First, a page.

Getting some sun exposure is important to a healthy immune system! Sun exposure helps our bodies to produce vitamin D, which is vital for calcium absorption for strong bones. However, over exposure to ultraviolet rays can be detrimental to the skin, eyes, and immune system. Consistent and excessive sun exposure can cause cancer and premature skin aging.
Here's some information about the sun and some ways you can prevent damage:
- While tanning is your skin's response to sunlight to making more melanin, there is a fine line between healthy exposure and over exposure. Tanning DOES NOT prevent skin cancer. It would be wise to avoid tanning beds, since their bulbs emit intense UVA rays and are harsh to the skin.
- Apply a broad-spectrum water-resistant sunscreen of SPF30 to all exposed skin if you're planning a trip to the beach or pool. Be sure to re-apply about every 2 hours.
- If you know you'll be in the sun for an extended period of time, wear a long-sleeved shirt, pants, a wide-brimmed hat, and sunglasses to minimize exposure to your skin and eyes.
- The sun's rays are the strongest between 10 a.m. and 4 p.m! If your shadow is shorter than you, find a shady spot to enjoy your beach day or outdoor exercise.
- Water and sand are reflective, so be sure to apply sunscreen even if you're under a beach umbrella.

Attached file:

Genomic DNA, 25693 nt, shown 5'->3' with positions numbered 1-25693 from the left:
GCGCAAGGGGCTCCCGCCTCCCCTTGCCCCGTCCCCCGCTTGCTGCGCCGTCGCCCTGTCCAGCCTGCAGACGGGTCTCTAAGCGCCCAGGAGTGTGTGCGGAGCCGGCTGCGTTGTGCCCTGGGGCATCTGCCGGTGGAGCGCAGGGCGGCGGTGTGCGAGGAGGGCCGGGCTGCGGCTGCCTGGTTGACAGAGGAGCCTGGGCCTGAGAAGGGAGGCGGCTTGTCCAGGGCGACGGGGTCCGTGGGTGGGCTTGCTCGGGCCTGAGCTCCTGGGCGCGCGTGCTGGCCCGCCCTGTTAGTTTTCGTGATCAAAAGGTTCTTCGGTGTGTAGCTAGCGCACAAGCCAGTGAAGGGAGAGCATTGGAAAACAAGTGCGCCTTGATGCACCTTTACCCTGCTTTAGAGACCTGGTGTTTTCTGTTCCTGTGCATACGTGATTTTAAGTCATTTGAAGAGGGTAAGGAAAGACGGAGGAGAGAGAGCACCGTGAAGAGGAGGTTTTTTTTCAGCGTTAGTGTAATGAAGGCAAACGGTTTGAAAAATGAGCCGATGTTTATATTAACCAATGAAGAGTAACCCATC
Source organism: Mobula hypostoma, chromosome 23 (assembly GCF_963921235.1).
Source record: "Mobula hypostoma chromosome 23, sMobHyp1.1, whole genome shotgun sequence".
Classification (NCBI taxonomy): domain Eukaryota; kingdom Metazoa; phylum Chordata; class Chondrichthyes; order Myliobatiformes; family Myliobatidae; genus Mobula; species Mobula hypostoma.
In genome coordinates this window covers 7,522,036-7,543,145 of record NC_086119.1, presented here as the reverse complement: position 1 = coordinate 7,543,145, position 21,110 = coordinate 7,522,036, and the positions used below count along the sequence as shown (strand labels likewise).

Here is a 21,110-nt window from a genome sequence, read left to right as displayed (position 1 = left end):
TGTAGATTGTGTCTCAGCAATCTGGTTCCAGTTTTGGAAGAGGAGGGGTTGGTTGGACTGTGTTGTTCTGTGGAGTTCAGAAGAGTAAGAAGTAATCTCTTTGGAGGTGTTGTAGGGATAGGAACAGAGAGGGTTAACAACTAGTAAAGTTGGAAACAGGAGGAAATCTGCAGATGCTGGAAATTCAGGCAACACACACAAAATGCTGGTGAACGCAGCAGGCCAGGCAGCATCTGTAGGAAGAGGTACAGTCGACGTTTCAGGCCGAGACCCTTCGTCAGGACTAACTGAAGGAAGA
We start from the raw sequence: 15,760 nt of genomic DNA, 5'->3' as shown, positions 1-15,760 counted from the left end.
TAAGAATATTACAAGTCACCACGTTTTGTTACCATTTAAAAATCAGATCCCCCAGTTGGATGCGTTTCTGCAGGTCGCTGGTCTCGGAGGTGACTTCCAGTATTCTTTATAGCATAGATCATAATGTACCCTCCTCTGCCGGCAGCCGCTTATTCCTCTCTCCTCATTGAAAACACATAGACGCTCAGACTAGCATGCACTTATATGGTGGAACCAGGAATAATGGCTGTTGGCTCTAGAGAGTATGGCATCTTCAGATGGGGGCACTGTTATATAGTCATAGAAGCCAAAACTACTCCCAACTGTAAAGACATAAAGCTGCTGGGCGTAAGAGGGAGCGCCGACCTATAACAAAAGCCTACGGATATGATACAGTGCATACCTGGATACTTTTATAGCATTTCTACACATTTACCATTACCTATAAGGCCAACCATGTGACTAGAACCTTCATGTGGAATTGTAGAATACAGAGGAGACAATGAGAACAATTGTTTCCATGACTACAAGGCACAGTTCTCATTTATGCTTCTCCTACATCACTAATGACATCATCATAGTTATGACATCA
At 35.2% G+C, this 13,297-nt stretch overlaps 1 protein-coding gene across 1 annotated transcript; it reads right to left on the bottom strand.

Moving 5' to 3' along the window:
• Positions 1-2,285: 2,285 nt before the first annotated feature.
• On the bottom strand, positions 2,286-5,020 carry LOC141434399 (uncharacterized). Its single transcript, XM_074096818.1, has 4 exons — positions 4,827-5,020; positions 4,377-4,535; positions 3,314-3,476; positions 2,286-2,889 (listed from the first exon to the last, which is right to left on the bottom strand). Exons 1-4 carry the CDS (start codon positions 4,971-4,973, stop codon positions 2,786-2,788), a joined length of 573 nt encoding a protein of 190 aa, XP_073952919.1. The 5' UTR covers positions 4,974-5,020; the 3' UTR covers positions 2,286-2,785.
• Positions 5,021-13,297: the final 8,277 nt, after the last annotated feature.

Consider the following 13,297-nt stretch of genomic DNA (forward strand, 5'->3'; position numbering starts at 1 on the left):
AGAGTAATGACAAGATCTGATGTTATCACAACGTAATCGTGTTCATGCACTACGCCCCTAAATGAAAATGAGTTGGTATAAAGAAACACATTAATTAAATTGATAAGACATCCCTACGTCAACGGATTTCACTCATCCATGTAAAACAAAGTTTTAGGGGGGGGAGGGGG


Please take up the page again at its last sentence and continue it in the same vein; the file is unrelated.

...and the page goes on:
- Don't neglect your lips! Use a lip balm with at least SPF 15 everyday.
It's best practice to examine your entire body on a regular basis. If you notice anything changing, growing, or bleeding on your skin, seek medical attention.
Sun exposure has so many amazing benefits but it can also be dangerous if you don’t practice sun safety. I think that goes no matter where you live! Thank you for the amazing tips to practice heathy and safe sun habits!
I feel like sun safety is something that we (people who live in Hawaii) forget about because we are so use to being in the sun so often but yes it is so important to know when some sun exposure turns into too much sun exposure!
Sun exposure > body produces vitamin D > leading to calcium absorption & stronger bones? Wow!
Learning something new with every article!